There are a number of producers in the current rap meta that have carved their own niche: Metro Boomin’s darkly bombastic sounds, Clams Casino’s ethereal and soothing wisps, Tay Keith’s trap-heavy 808 feasts, the list goes on. While often times, producers attempt to emulate these stalwarts iconoclastic tendencies in their own productions, the results are varied. But there’s one producer that’s risen up as one of the most unique producers in modern history that’s been impossible to clone. His name is TrapMoneyBenny. You may have heard the moniker mentioned by Drake on the now viral “In My Feelings” song that’s in its second week of topping the Billboard 100 chart as well the soundtrack to a dance challenge created by internet comedian Shiggy. He’s poised to takeover the game with one of the biggest cosigns in the industry.
Speaking to The Fader, TrapMoneyBenny revealed that he made the “meat and potatoes” of “In My Feelings”; New Orleans mainstay producer BlaqNmilD and Drake’s partner 40 added onto what he gave to create the bouncy, dance aesthetic that permeates the song’s second half. But the melodies and drums that give it a smooth, urbane aesthetic are signatures of TrapMoneyBenny’s sound; if Pepe Le Pew’s Scentimental Romeo pounce had a soundtrack, that’s about the closest you’ll get to putting the way that he puts sounds together in words. His productions capture the feeling of the sun coming up as the sky turns from a dark violet, to a navy blue with glimmers of orange peppered within. His earthy, ethereal sound makes each beat he produces a work of art. “In My Feelings” is far from his only hit.
In fact, TrapMoneyBenny has been responsible for tons of brilliant songs for some time now. Rounding them all up is next to impossible. However, we will round up five of his best to either introduce them to you or remind you of just how damn good he can be. Check out our list below:
5. “Sorry” by Yung Gleesh (Prod. by TrapMoneyBenny, Hurt, and Nate Fox)
Yung Gleesh and TrapMoneyBenny’s chemistry was as perfect as A$AP Rocky’s and Clams Casino brotherly bond in 2011 . Gleesh’s sprawling delivery, with its country tendencies, made a perfect compliment to TrapMoneyBenny’s spacey productions. They’ve made magic on multiple occasions, with “Sorry” (co-produced by Nate Fox) being one of their most magical. With what could best be described as the soundtrack to Tetris blocks blasting into orbit, TrapMoneyBenny extrapolated emotion from listeners with crying synths and other alien sounds that served as a necessary contrast to Gleesh’s raps. The remix made the effect even better, bringing in Fredo Santana and Chief Keef for a tour-de-force performance from all three rap iconoclasts.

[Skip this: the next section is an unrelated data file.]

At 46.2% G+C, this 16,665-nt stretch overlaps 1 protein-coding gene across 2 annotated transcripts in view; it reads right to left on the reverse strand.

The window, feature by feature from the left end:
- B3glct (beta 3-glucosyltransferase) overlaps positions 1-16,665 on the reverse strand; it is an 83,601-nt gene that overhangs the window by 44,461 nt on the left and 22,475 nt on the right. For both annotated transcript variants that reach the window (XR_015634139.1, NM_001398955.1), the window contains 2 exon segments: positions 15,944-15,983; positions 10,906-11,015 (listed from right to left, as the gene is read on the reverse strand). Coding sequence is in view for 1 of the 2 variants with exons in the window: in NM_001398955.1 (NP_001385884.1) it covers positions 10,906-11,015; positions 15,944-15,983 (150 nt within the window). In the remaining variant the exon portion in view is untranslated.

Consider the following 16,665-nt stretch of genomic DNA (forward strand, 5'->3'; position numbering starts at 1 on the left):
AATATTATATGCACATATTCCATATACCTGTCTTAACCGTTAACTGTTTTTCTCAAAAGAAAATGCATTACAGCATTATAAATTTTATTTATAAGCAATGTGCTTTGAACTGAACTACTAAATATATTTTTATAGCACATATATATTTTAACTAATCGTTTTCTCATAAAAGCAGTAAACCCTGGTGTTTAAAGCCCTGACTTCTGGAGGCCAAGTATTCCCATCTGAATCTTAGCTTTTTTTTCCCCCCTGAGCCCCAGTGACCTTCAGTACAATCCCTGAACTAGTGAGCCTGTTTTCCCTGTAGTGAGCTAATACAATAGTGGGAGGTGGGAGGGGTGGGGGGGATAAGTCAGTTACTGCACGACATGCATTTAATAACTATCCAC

4. “Chosen” by Quentin Miller feat. TheCoolIsMac
After his involvement with the Drake ghostwriting debacle, Quentin Miller largely fell out of the public’s embrace. The world was eager to distance itself from the possible pitfall of one of rap’s dominant superstars, even with Quentin himself revealed that the two were nothing more than collaborators. But Quentin didn’t stop – he’s been released a number of high-quality tracks that showcase why one of rap’s greatest handpicked him to work with. One of those songs is “Chosen,” a slinky, swag-rap sensation that sounds effortlessly chic. Both Quentin and TheCoolIsMac do their thing with biting verses, but the real star of the show is TrapMoneyBenny’s beat contribution that is snarky enough to make damn near anyone sound like the best rapper in the world. It serves as a lively third party on the track, with enough punches to feel alive.
3. “Pay That Price” by Key!
Another artist that TrapMoneyBenny has a near supernatural level of chemistry with is the commanding Key! who has become rap’s unsung hero at this point. In 2013, the duo released “Pay That Price” and it became a bubbling underground song sensation because of its ethereal synth pattern and prominent 808 placement. Key! has a way of lounging with his raps that sounds brilliant and TrapMoneyBenny’s other-worldly aspect of his aesthetic, that often bleeds through in his most relaxed music, bares face here in near orgasmic fashion.
2. “Tell Nobody” by Fredo Santana feat. Chief Keef
Fredo Santana leaves behind a legacy of contributions to the rap game as well as the streets. He was more than a rapper, but a warrior, friend, and husband who occupied all of these roles equally and mastered them as well. When he hit the booth, the world was invested in the pain strum through every autotune’d note that he delivered. He carved a niche for himself that, to this day, no one has been able to occupy. On “Tell Nobody,” his crooning was made doubly effective by TrapMoneyBenny’s grunge-inspired production – markedly different from the extramundane shtick that he’d been perfecting. The addition of Chief Keef’s harmonies as well created a magical gem that, to this day, remains hidden on mixtape websites away from the world’s ear.
“Trappin Benny” by Yung Gleesh
Yung Gleesh was so enamored with TrapMoneyBenny’s magical sound, and his contributions to multiple cuts from Cleanside’s Finest 3, that he named an entire song after him. That song, “Trappin Benny,” is one of the producer’s, if not the, best beats that he’s ever made. Like the ten-minutes post alarm-clock blaring in the morning, TrapMoneyBenny’s beat catches you off guard as you groggily adjust to its tendency to jump from endearing to brutal. As the bass thumps and Gleesh gets steadily smoother and more confident with his unique style of rapping, it becomes one of the best tracks in recent memory. It’s here that TrapMoneyBenny established himself as one of the game’s most mesmerizing producers.